The fact is, I’m either cynical or realistic enough (you be the judge!) to know we’re not going to see the government and families make any of the above sacrifices openly or willingly (and let me be clear, I do not advocate for the Back-To-School option). We’re going to be expected to do it all, which as I stated at the beginning of this post, is not possible.

At least, not without several teacher casualties along the way.

Take the hybrid model, for instance. Some of the logic goes that there will be families who keep their kids at home anyway, and they’re going to want online school options available. This, of course, is on top of the kids needing synchronous learning online during the days when their half of the class isn’t at the school. And then, naturally, there are the kids who do come to school, and who will be taught during the regular instructional day.

And naturally, it falls on the classroom teacher to do all of these things.

Let’s be real here: distance learning is a full-time job. So is classroom teaching. We can’t do both jobs at once.

If we try, one or more of the following things are going to happen:

  • The curriculum content/assessment will be utterly lousy
  • The teachers will burn out by October
  • The whole darn system will fall apart

Going into September, this is ultimately my worst fear. I fear that we as educators are going to have monumental and unrealistic expectations placed upon us, and then be held up as the scapegoats when it’s completely unsustainable.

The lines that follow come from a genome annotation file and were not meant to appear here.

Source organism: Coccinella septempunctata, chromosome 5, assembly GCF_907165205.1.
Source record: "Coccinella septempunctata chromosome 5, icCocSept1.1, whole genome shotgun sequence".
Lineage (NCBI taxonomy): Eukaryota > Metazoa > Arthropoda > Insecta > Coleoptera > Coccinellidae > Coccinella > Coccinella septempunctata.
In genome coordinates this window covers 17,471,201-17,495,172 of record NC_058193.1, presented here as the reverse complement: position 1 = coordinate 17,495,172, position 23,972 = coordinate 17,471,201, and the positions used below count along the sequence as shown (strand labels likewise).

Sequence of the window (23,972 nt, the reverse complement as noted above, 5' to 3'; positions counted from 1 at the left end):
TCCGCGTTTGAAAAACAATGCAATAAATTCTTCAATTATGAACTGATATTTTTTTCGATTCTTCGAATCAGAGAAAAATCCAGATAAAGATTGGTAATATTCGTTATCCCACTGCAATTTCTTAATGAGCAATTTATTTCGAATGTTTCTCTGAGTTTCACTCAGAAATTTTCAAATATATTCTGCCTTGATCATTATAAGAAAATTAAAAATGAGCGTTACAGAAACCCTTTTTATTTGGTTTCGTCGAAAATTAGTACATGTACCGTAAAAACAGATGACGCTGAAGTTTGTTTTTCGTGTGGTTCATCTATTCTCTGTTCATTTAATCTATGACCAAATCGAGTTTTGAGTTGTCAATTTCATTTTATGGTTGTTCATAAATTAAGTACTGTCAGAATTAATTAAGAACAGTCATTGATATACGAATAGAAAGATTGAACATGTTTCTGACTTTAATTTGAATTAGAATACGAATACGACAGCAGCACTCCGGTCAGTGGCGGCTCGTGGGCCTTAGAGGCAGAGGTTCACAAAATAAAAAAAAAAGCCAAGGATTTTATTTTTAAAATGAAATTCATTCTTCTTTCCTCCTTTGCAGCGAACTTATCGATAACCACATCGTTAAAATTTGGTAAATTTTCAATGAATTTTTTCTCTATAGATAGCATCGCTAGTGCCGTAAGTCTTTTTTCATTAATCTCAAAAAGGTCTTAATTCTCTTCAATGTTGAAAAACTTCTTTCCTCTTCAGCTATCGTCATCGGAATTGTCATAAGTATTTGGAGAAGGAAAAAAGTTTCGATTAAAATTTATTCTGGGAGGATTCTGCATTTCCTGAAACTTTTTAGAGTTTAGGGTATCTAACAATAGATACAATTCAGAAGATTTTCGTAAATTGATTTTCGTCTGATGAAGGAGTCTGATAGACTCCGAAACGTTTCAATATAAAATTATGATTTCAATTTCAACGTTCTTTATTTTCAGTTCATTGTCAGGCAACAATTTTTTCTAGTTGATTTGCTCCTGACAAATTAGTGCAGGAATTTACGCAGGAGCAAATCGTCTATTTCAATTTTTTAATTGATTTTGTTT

However, I am going to remain cautiously optimistic.

My hope is that the parents and families of our community will recognize how bag-of-hammers bonkers the whole idea is, and we’ll start having realistic conversations about the reasonable management of expectations. We’ll actually talk about what we’re going to let slide, based on our priorities.

But we can’t have our cake and eat it too. If we’re going to make any progress toward a reasonable schooling solution in the fall, we need to at least accept that, as much as we’d love to, we aren’t going to be able to do all the things we want to.

And that’s okay.

Uncomfortable Things I Learned From Writing Gender Neutral Characters

So I’m writing again.

I don’t mean this post or this blog, although lard knows it’s been far too long since I put my thoughts down here. I’m writing again for real, working on my second book, and trying not to think about what a monumental task it is. The first time around, the writing, editing, and publishing of the darn thing was equal parts grueling and rewarding, and after that, even though it felt great to get the story out there and receive the fantastic feedback I got, it was still a lot of work.

Seriously, it’s as if a few years ago I climbed a mountain and went down the other side on a pair of skis. The way up was difficult, and treacherous, and sometimes discouraging. The way down was still exhausting, but felt so joyous and liberating that I didn’t notice how hard I had to work to stay on my feet. When I finally got to the bottom, I looked back at that mountain and thought to myself, holy crap, I did it.